CLEMSON, S.C. — Last Thursday night, Clemson coach Dabo Swinney had an immediate reaction when it became clear his team would face Alabama for college football’s national championship.
“I think it’s kind of neat,” Swinney said. “I think God has a sense of humor. I really do.”
Swinney, who grew up in the Birmingham suburb of Pelham, played on Alabama's 1992 national championship team and holds two degrees from the university.
"You're looking at a guy who grew up in the state of Alabama," Swinney said. "My dream was to play there, to go to school there. I was the first in my family to get a college degree. And to get it from the University of Alabama was a dream come true for me and my family."
Swinney went to Alabama at age 18, earned his two degrees, went to work as a graduate assistant and then as a full-time assistant. He didn't leave Tuscaloosa until he was 31.
For three of those years as a student, his mother, Carol, lived with Swinney and his roommate in Unit 81 of the Fountainbleau Apartments. That's because when Swinney was in high school, his father, Ervil, left the family after battling alcoholism. Swinney and his mother lived off his Pell Grant money. They slept in the same room for three years.
"You do what you have to do," Swinney said of those days. "I loved having my mom there. When you're in the middle of situations in your life, you make the best of it. That is what the happiest people in the world do."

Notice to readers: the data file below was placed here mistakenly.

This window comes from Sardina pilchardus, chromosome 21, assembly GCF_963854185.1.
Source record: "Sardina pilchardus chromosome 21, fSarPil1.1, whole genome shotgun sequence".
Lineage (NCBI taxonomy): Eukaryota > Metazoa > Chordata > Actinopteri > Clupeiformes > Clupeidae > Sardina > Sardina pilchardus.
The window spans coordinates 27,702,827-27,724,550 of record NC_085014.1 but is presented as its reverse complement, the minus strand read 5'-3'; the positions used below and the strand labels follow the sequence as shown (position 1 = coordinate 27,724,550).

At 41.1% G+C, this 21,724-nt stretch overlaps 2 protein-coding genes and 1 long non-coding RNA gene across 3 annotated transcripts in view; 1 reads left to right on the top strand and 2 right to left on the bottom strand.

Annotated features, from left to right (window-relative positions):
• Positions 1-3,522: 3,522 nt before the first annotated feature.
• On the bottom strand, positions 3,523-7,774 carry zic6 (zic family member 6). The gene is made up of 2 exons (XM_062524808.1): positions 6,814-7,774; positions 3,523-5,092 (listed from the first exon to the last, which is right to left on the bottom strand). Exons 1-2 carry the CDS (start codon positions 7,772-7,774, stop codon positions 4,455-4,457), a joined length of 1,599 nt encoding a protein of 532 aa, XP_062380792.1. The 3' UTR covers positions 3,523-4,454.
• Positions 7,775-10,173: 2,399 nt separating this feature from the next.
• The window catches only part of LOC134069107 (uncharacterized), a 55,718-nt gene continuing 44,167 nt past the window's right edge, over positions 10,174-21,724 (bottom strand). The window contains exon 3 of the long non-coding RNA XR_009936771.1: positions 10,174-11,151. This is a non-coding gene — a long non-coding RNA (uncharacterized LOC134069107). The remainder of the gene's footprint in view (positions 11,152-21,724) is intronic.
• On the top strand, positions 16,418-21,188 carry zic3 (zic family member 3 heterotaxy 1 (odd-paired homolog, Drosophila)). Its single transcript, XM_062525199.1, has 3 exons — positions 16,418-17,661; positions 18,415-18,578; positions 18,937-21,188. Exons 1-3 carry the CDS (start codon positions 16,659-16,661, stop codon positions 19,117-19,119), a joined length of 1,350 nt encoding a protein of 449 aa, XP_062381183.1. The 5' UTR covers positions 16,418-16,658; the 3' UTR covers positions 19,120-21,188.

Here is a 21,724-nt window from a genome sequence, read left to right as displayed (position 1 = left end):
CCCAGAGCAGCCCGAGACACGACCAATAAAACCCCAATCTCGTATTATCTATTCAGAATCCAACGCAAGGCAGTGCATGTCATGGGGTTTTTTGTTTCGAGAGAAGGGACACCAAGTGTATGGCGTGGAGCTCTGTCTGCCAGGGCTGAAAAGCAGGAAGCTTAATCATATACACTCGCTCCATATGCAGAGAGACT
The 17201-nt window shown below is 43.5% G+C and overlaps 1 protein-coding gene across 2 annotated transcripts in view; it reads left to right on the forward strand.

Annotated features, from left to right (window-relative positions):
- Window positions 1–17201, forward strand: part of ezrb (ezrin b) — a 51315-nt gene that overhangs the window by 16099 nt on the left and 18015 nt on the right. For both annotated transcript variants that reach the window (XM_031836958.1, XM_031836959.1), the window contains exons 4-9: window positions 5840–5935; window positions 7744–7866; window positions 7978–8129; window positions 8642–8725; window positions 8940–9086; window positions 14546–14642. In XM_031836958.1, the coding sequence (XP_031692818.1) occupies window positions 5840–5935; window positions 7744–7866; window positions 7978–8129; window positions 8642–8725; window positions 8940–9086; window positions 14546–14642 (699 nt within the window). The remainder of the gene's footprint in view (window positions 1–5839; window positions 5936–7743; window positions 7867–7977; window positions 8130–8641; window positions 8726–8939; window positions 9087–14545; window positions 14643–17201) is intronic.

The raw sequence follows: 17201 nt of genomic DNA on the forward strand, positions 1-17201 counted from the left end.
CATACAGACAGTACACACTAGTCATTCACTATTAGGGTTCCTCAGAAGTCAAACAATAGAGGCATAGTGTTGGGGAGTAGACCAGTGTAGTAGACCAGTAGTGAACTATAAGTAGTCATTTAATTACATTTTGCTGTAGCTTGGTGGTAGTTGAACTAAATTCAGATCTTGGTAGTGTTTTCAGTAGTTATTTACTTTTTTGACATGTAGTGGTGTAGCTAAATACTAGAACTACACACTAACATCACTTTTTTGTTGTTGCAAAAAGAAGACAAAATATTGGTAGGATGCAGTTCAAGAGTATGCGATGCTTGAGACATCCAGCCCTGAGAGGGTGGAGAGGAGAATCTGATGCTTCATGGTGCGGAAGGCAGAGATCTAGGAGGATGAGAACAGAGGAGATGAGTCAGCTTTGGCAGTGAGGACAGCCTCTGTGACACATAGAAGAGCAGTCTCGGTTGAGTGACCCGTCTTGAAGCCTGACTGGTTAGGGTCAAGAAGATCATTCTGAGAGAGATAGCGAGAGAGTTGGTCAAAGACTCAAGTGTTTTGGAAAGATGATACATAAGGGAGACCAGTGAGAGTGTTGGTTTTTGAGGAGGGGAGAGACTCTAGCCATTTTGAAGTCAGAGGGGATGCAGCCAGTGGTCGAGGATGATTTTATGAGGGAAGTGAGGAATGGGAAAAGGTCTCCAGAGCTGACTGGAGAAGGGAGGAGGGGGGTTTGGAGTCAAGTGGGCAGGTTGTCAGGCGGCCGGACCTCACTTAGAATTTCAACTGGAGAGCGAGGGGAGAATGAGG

So understand that Dabo Swinney's love and respect for Alabama is much more than a man's normal affection for his alma mater. Alabama is where Swinney's personal drive was forged. And that drive has led him to the top of his profession and brought him unimagined material wealth. Last January, Swinney signed an eight-year deal with Clemson that paid him $3.15 million this season and is worth over $27 million over the life of the deal. This season, he already has earned $800,000 in performance bonuses. That total will exceed $1 million with a win Monday night.
Swinney's mother has remarried and attended last week's Orange Bowl victory over Oklahoma. Ervil Swinney turned his life around and reconciled with his son; they spent some meaningful time together before the father passed away in August at age 70. Ervil, a lifelong Alabama fan, would have loved the run-up to this game, his son said.